"We now hold the world's worst record for rhino conservation. If we capture more rhinos from the wild just to continue the breeding programme, we are just sending this rare species to their death cell," says Tajuddin.
He also fears that the captive breeding programme, if continued, would be hampered by a lack of expertise and staff. Right now, the Sungai Dusun centre is manned only by one veterinarian and two labourers and five Perhilitan rangers. There are collaborations with foreign scientists but these are infrequent and only for very short stays.
Tajuddin also questions the competency of the Malaysian Rhino Foundation and Perhilitan in managing the breeding centre. Results of laboratory tests have not been released to the media but sources revealed that a pathogenic strain of the bacteria E-coli ∆ usually associated with unhygienic environment ∆ has been found in high loads in three of the dead rhinos.
"Is there management negligence that may be charged under the Wildlife Protection Act 1972?" asks Tajuddin.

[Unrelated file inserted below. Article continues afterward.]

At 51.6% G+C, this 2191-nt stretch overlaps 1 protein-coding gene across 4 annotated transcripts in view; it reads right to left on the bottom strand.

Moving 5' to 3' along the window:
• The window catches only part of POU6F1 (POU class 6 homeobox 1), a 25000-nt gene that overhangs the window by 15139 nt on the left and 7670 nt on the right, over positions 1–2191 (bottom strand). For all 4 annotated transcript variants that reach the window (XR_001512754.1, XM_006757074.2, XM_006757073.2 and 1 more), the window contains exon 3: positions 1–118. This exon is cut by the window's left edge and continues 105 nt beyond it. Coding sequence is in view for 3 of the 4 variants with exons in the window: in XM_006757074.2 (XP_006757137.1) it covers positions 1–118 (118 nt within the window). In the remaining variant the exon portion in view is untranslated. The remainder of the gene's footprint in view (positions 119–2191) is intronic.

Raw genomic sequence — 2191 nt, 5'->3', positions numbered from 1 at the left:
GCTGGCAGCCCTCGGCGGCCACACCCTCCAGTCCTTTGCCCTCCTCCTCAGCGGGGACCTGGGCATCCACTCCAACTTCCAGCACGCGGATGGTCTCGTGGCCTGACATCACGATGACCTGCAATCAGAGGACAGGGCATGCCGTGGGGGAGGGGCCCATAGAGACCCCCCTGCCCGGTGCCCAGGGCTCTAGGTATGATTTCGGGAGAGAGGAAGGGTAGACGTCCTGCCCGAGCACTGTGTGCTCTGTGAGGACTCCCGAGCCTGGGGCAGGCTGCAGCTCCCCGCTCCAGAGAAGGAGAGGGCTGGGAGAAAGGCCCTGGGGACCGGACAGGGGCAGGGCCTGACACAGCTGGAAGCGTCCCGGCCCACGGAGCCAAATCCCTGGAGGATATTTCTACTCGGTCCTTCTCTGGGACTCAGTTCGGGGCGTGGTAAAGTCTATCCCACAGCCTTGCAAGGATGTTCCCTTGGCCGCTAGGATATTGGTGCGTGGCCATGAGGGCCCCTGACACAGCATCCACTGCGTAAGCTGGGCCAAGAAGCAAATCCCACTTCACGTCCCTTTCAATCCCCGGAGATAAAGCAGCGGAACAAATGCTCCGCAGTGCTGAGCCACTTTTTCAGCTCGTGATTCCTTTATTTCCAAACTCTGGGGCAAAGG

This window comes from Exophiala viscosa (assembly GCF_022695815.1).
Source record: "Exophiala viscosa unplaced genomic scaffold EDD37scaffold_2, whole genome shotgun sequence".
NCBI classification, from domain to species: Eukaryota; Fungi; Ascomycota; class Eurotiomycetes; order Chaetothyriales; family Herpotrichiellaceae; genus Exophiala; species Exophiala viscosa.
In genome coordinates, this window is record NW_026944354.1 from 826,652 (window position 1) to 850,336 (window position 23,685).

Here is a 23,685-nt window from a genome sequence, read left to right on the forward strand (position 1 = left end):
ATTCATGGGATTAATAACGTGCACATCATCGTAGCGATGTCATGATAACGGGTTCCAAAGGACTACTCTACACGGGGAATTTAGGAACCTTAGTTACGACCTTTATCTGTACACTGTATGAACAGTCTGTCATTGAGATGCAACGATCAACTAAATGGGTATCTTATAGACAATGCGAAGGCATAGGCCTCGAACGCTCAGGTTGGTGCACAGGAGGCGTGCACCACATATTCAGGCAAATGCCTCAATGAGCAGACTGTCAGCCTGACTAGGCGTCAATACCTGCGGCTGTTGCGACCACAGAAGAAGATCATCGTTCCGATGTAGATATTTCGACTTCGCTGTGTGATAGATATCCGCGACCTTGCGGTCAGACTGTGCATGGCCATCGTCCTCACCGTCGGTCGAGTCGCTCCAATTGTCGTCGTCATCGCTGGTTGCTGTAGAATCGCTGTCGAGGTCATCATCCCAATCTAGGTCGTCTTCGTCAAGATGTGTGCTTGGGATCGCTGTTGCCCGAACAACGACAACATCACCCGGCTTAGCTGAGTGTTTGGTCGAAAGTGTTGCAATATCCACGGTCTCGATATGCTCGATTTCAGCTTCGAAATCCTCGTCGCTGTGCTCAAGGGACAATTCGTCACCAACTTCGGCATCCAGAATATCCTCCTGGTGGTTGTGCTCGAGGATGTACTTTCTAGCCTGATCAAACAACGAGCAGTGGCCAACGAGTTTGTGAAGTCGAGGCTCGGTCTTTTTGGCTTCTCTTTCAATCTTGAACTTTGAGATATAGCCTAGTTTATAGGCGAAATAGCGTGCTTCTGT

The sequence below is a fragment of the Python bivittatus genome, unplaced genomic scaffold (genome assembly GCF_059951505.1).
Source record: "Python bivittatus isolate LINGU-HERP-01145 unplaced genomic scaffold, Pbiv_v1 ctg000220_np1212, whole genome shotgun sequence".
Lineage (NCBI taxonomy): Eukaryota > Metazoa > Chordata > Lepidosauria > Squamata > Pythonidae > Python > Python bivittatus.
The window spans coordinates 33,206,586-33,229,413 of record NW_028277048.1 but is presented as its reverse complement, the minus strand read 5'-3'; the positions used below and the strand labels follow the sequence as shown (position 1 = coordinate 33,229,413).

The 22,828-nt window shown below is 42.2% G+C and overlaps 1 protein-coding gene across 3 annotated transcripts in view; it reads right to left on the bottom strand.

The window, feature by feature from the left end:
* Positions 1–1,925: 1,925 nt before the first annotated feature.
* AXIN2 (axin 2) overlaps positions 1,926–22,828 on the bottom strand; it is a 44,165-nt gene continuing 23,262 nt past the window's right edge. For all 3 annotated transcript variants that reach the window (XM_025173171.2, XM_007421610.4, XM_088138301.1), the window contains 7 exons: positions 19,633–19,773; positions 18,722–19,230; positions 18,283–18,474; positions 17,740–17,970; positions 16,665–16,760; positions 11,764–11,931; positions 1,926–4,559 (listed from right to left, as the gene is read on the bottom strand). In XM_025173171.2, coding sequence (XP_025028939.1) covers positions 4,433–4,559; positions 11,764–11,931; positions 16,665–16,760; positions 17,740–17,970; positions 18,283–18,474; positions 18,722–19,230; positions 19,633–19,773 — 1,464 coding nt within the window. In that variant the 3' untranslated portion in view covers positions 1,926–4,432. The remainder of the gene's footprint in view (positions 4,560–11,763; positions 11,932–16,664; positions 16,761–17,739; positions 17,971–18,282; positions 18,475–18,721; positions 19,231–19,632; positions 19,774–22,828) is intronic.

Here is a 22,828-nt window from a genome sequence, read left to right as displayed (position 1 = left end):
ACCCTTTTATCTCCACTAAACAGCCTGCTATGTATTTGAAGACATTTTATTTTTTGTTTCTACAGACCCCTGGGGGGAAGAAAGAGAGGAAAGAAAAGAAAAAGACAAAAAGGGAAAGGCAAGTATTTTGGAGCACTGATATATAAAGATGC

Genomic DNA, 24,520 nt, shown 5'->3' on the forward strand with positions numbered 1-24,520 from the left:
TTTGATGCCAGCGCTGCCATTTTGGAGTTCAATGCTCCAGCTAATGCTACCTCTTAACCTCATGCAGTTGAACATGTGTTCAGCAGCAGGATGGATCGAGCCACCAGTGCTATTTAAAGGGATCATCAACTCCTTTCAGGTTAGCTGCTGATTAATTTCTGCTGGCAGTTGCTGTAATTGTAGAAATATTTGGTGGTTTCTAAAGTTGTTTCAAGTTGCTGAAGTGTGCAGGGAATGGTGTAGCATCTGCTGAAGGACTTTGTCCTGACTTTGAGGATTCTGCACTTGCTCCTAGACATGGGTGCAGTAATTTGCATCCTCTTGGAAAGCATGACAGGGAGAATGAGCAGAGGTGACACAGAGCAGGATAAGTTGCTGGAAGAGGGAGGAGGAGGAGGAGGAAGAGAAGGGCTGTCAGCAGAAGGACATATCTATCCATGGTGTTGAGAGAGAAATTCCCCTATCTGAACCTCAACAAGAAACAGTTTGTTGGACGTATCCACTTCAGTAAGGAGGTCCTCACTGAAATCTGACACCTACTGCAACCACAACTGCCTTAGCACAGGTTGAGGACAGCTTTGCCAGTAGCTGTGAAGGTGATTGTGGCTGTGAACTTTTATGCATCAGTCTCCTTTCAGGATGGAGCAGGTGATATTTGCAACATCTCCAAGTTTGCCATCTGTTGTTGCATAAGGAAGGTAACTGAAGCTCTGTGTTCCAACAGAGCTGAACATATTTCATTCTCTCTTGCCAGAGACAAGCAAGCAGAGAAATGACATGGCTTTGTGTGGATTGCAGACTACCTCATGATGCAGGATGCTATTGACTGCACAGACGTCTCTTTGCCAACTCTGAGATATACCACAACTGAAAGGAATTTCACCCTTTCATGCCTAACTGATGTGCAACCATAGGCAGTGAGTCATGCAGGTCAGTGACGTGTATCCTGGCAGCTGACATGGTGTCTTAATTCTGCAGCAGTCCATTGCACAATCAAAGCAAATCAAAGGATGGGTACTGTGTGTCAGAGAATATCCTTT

He urges Science, Technology and Environment Minister Datuk Law Hieng Ding to conduct an enquiry into the rhino deaths and management of the captive breeding programme.
"The investigation must be independent and not by Perhilitan, the Malaysian Rhino Foundation or their foreign collaborators. And the findings must be publicly revealed," says Tajuddin who is also an expert member of the Asian Rhinoceros Specialist Group under the IUCN/SSC (World Conservation Union).
Transparency is paramount as there appears to be cover-up attempts in the whole debacle. The media has not been given the whole picture, judging from a confidential Perhilitan document made available to the media.